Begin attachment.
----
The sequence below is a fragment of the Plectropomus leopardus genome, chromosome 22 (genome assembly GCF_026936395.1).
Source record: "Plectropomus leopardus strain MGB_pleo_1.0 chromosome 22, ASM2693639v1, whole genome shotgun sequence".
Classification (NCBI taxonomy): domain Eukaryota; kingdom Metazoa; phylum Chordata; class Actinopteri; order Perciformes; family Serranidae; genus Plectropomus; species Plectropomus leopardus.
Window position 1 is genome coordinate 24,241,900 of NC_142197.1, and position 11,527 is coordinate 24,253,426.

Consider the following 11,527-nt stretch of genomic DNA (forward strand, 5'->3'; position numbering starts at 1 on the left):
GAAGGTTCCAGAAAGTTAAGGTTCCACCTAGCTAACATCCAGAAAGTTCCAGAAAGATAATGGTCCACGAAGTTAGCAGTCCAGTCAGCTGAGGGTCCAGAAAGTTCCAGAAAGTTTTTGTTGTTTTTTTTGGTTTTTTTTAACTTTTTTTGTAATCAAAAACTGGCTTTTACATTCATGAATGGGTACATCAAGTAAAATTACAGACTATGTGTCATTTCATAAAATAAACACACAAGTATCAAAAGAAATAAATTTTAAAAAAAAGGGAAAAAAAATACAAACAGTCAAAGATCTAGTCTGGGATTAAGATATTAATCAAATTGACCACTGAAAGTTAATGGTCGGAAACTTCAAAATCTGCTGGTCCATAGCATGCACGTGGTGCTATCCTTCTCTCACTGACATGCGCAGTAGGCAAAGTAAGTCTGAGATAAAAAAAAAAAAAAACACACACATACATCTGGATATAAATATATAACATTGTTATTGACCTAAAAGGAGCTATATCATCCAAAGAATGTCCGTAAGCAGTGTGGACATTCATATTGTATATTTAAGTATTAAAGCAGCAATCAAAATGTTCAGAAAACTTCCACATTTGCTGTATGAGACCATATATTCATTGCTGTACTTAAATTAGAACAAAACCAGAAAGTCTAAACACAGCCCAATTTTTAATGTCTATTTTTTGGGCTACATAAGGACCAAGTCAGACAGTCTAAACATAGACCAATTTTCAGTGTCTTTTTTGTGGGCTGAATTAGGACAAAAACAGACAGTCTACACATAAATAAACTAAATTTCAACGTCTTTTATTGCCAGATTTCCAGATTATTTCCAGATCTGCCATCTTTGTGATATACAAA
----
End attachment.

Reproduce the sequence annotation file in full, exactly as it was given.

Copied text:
The sequence below is a fragment of the Plectropomus leopardus genome, chromosome 22 (genome assembly GCF_026936395.1).
Source record: "Plectropomus leopardus strain MGB_pleo_1.0 chromosome 22, ASM2693639v1, whole genome shotgun sequence".
Classification (NCBI taxonomy): domain Eukaryota; kingdom Metazoa; phylum Chordata; class Actinopteri; order Perciformes; family Serranidae; genus Plectropomus; species Plectropomus leopardus.
Window position 1 is genome coordinate 24,241,900 of NC_142197.1, and position 11,527 is coordinate 24,253,426.

Consider the following 11,527-nt stretch of genomic DNA (forward strand, 5'->3'; position numbering starts at 1 on the left):
GAAGGTTCCAGAAAGTTAAGGTTCCACCTAGCTAACATCCAGAAAGTTCCAGAAAGATAATGGTCCACGAAGTTAGCAGTCCAGTCAGCTGAGGGTCCAGAAAGTTCCAGAAAGTTTTTGTTGTTTTTTTTGGTTTTTTTTAACTTTTTTTGTAATCAAAAACTGGCTTTTACATTCATGAATGGGTACATCAAGTAAAATTACAGACTATGTGTCATTTCATAAAATAAACACACAAGTATCAAAAGAAATAAATTTTAAAAAAAAGGGAAAAAAAATACAAACAGTCAAAGATCTAGTCTGGGATTAAGATATTAATCAAATTGACCACTGAAAGTTAATGGTCGGAAACTTCAAAATCTGCTGGTCCATAGCATGCACGTGGTGCTATCCTTCTCTCACTGACATGCGCAGTAGGCAAAGTAAGTCTGAGATAAAAAAAAAAAAAAACACACACATACATCTGGATATAAATATATAACATTGTTATTGACCTAAAAGGAGCTATATCATCCAAAGAATGTCCGTAAGCAGTGTGGACATTCATATTGTATATTTAAGTATTAAAGCAGCAATCAAAATGTTCAGAAAACTTCCACATTTGCTGTATGAGACCATATATTCATTGCTGTACTTAAATTAGAACAAAACCAGAAAGTCTAAACACAGCCCAATTTTTAATGTCTATTTTTTGGGCTACATAAGGACCAAGTCAGACAGTCTAAACATAGACCAATTTTCAGTGTCTTTTTTGTGGGCTGAATTAGGACAAAAACAGACAGTCTACACATAAATAAACTAAATTTCAACGTCTTTTATTGCCAGATTTCCAGATTATTTCCAGATCTGCCATCTTTGTGATATACAAA